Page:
The Hollister Fire Department (HFD) held a promotion and swearing-in ceremony on June 17 at Fire Station #1 located at 110 5th Street. Gathering in the station’s fire apparatus bay, 50 family members, friends, fellow firefighters and department employees witnessed the promotion of six firefighters and swearing in of three firefighter academy graduates.
“We’re not out here for the paycheck; we just want to deliver the best customer service to the public and do what we do,” said Battalion Chief Charlie Bedolla in the ceremony’s opening speech. “Ask each and every one of these individuals and they will say, ‘I’m here to do my job and do the best I can—to serve the community and serve the public.’”
Hollister Deputy City Clerk Nova Romero swore in new firefighters Joubert Ballard, Wayne Clark and Jeffrey Roberts. Romero also swore in fire engineers Vincent Grewohl and Johnny Amescua to their new positions as fire captains; firefighters Taylor Siemann, Holden Renz, and Vincent Munoz to fire engineers; and firefighter Carter Train as a probationary firefighter for HFD.
Academy graduate Ballard said the eight-week academy was physically and mentally challenging. Headed by Battalion Chief Phil Rossi, with a training cadre that included Fire Captain Jarred Utzig, Fire Captain Adolfo Aguilar, Fire Engineer Michael Dariano and Fire Captain Josh Buzzetta, students took written tests, physical agility tests, and participated in an interview assessment.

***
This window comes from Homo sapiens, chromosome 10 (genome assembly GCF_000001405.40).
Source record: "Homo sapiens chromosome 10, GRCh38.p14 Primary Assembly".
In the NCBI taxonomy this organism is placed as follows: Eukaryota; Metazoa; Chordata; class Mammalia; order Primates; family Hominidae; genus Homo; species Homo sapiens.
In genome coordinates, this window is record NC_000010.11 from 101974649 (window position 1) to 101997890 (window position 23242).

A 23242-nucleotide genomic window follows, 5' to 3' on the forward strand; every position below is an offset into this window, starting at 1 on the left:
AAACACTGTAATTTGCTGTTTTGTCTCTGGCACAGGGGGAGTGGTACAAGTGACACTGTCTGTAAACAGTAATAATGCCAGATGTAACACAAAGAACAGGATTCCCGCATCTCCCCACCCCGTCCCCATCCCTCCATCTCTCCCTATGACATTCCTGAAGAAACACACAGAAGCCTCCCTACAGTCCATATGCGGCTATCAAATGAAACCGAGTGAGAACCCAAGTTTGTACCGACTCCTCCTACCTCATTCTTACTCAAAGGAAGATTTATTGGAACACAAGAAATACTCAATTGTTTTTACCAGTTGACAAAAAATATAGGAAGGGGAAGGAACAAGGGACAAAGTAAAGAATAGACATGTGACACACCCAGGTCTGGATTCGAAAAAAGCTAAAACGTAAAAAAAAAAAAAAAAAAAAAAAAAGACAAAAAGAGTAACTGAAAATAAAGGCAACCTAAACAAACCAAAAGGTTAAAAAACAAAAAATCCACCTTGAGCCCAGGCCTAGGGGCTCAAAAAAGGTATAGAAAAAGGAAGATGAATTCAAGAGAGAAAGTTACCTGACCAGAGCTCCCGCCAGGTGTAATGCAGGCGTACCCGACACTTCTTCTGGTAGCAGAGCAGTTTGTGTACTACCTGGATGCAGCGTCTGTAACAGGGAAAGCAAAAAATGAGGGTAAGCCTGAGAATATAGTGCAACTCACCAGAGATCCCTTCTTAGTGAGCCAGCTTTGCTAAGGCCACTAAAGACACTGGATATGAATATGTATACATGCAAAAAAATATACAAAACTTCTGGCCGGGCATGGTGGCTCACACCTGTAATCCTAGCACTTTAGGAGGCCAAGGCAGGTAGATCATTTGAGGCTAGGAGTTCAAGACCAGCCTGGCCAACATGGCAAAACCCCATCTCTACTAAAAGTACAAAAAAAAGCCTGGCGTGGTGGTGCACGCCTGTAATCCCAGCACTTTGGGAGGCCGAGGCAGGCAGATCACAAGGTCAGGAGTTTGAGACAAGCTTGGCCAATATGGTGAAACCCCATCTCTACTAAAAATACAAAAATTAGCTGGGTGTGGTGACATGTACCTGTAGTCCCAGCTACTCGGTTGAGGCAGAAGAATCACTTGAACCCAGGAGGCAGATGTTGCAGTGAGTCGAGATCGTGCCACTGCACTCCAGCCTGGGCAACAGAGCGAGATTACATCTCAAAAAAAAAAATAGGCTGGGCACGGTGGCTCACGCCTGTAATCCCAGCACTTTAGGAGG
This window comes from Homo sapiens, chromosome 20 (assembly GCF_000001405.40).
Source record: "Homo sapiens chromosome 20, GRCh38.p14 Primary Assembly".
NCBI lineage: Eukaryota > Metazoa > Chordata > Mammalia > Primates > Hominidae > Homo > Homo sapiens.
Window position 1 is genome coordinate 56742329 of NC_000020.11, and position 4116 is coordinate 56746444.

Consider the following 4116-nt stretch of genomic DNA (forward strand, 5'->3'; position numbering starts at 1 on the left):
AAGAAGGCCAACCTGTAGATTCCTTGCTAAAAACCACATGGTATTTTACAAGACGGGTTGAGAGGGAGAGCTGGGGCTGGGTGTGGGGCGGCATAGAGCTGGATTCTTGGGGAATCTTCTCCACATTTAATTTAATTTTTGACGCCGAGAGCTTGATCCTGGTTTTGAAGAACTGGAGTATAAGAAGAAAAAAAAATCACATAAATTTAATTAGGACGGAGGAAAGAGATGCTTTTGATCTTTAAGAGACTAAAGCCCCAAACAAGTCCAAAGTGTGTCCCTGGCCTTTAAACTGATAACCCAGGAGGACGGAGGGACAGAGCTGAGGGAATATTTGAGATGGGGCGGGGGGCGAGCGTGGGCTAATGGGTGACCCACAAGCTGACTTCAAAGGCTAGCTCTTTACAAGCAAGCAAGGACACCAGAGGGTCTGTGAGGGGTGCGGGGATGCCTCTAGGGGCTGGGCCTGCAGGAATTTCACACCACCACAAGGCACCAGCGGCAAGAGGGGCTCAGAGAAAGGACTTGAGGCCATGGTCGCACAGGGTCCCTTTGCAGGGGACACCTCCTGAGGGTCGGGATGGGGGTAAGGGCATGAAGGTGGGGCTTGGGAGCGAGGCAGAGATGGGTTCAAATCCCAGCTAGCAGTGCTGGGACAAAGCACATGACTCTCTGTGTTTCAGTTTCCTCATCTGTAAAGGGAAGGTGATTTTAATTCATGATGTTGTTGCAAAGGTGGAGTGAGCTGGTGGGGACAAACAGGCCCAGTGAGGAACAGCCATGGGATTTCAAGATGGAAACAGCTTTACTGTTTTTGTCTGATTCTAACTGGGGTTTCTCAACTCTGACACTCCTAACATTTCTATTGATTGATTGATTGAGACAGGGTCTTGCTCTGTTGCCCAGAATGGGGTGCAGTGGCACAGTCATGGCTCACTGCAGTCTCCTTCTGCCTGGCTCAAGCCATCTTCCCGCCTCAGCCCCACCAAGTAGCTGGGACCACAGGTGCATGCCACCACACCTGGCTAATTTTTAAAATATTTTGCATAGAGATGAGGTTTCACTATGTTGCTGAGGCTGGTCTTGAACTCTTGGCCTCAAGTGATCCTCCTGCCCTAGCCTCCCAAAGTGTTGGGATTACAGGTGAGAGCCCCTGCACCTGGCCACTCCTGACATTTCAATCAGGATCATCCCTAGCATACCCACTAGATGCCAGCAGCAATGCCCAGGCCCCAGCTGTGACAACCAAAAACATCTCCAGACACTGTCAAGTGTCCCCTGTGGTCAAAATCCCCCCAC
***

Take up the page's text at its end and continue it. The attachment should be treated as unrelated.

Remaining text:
Ballard, 29, said he found a strong support system in his academy mates Clark and Roberts. “We were able to pick each other up and we kept pushing through,” he said.
Ballard also said his fiancee and three-year-old daughter helped motivate him to complete the academy; he wasn’t doing it only for himself, but also for his family’s future.
“I’d come home and see my fiancee, and I’d see my daughter smiling, and I’d say, ‘Yeah, I can do this.’”
Heidi Roddy said her boyfriend, academy graduate Roberts, 30, had worked two and a half years to become a firefighter. The South Bay Firefighter 1 Academy, which is required before completing the HFD academy, was 10 months long.
“It’s been a long time coming,” Roddy said. “From his first academy to now, we’ve just been waiting for this moment. I’m so proud and happy for him. All of his dreams and goals are coming to fruition. It’s exciting to see.”
Bedolla said that the fire department has been waiting for a moment like this graduation to bring morale back into the community.
“We had to lock things down and keep things safe; we had to keep everyone healthy so we could provide for the public,” Bedolla said. “So when we started to open up, we said ‘It’s time to get these guys out there and to acknowledge them for all the work they’ve done. It’s been a hard time for everyone all around, so I think this is the perfect time for us to get you out there and celebrate you. Let’s show some good, positivity for the community, to show folks who’s working for them; who’s behind them.”
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